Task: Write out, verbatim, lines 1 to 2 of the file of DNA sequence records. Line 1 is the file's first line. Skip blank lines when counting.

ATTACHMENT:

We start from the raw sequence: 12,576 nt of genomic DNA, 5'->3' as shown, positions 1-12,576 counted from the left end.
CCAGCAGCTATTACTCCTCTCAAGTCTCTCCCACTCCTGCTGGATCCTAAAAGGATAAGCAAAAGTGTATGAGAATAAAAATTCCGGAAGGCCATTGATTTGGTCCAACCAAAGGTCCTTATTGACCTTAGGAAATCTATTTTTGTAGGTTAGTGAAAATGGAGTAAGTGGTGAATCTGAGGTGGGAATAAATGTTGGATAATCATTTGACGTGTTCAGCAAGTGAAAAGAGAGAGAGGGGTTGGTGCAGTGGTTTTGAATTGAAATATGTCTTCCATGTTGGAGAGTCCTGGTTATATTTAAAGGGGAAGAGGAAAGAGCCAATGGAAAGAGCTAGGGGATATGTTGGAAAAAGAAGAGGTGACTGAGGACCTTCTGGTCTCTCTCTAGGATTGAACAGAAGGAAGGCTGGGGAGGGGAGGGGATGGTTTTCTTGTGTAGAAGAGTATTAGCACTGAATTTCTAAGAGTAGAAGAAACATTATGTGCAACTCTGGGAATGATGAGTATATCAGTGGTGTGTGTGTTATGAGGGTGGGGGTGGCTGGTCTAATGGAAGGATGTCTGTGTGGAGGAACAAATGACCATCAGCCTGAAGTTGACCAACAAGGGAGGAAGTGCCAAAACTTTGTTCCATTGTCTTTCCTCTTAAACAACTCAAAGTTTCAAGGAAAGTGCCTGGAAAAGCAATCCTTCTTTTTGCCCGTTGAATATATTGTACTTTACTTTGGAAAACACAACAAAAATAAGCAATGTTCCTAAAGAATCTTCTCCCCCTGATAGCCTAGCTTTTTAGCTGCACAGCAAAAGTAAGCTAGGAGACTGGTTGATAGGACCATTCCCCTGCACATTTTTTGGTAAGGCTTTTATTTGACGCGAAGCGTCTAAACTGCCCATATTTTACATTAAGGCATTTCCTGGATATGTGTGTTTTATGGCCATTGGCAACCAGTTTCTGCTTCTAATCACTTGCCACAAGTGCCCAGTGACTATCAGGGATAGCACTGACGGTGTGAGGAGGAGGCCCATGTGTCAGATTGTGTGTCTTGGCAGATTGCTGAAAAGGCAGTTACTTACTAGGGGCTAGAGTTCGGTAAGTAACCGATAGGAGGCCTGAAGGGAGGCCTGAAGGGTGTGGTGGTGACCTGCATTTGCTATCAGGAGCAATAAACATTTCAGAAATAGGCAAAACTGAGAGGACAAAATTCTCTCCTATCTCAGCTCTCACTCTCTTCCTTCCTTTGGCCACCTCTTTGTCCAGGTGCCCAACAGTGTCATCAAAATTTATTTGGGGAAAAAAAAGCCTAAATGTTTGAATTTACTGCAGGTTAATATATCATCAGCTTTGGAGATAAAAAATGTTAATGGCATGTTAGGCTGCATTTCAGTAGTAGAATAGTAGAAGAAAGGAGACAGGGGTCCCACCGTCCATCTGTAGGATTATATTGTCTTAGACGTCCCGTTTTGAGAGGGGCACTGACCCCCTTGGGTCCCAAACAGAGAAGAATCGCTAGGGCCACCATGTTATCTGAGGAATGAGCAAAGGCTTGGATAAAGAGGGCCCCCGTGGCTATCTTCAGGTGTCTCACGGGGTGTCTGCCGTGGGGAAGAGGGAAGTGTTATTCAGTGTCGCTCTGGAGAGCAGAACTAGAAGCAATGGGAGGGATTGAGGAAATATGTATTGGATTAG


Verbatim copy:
We start from the raw sequence: 12,576 nt of genomic DNA, 5'->3' as shown, positions 1-12,576 counted from the left end.
CCAGCAGCTATTACTCCTCTCAAGTCTCTCCCACTCCTGCTGGATCCTAAAAGGATAAGCAAAAGTGTATGAGAATAAAAATTCCGGAAGGCCATTGATTTGGTCCAACCAAAGGTCCTTATTGACCTTAGGAAATCTATTTTTGTAGGTTAGTGAAAATGGAGTAAGTGGTGAATCTGAGGTGGGAATAAATGTTGGATAATCATTTGACGTGTTCAGCAAGTGAAAAGAGAGAGAGGGGTTGGTGCAGTGGTTTTGAATTGAAATATGTCTTCCATGTTGGAGAGTCCTGGTTATATTTAAAGGGGAAGAGGAAAGAGCCAATGGAAAGAGCTAGGGGATATGTTGGAAAAAGAAGAGGTGACTGAGGACCTTCTGGTCTCTCTCTAGGATTGAACAGAAGGAAGGCTGGGGAGGGGAGGGGATGGTTTTCTTGTGTAGAAGAGTATTAGCACTGAATTTCTAAGAGTAGAAGAAACATTATGTGCAACTCTGGGAATGATGAGTATATCAGTGGTGTGTGTGTTATGAGGGTGGGGGTGGCTGGTCTAATGGAAGGATGTCTGTGTGGAGGAACAAATGACCATCAGCCTGAAGTTGACCAACAAGGGAGGAAGTGCCAAAACTTTGTTCCATTGTCTTTCCTCTTAAACAACTCAAAGTTTCAAGGAAAGTGCCTGGAAAAGCAATCCTTCTTTTTGCCCGTTGAATATATTGTACTTTACTTTGGAAAACACAACAAAAATAAGCAATGTTCCTAAAGAATCTTCTCCCCCTGATAGCCTAGCTTTTTAGCTGCACAGCAAAAGTAAGCTAGGAGACTGGTTGATAGGACCATTCCCCTGCACATTTTTTGGTAAGGCTTTTATTTGACGCGAAGCGTCTAAACTGCCCATATTTTACATTAAGGCATTTCCTGGATATGTGTGTTTTATGGCCATTGGCAACCAGTTTCTGCTTCTAATCACTTGCCACAAGTGCCCAGTGACTATCAGGGATAGCACTGACGGTGTGAGGAGGAGGCCCATGTGTCAGATTGTGTGTCTTGGCAGATTGCTGAAAAGGCAGTTACTTACTAGGGGCTAGAGTTCGGTAAGTAACCGATAGGAGGCCTGAAGGGAGGCCTGAAGGGTGTGGTGGTGACCTGCATTTGCTATCAGGAGCAATAAACATTTCAGAAATAGGCAAAACTGAGAGGACAAAATTCTCTCCTATCTCAGCTCTCACTCTCTTCCTTCCTTTGGCCACCTCTTTGTCCAGGTGCCCAACAGTGTCATCAAAATTTATTTGGGGAAAAAAAAGCCTAAATGTTTGAATTTACTGCAGGTTAATATATCATCAGCTTTGGAGATAAAAAATGTTAATGGCATGTTAGGCTGCATTTCAGTAGTAGAATAGTAGAAGAAAGGAGACAGGGGTCCCACCGTCCATCTGTAGGATTATATTGTCTTAGACGTCCCGTTTTGAGAGGGGCACTGACCCCCTTGGGTCCCAAACAGAGAAGAATCGCTAGGGCCACCATGTTATCTGAGGAATGAGCAAAGGCTTGGATAAAGAGGGCCCCCGTGGCTATCTTCAGGTGTCTCACGGGGTGTCTGCCGTGGGGAAGAGGGAAGTGTTATTCAGTGTCGCTCTGGAGAGCAGAACTAGAAGCAATGGGAGGGATTGAGGAAATATGTATTGGATTAG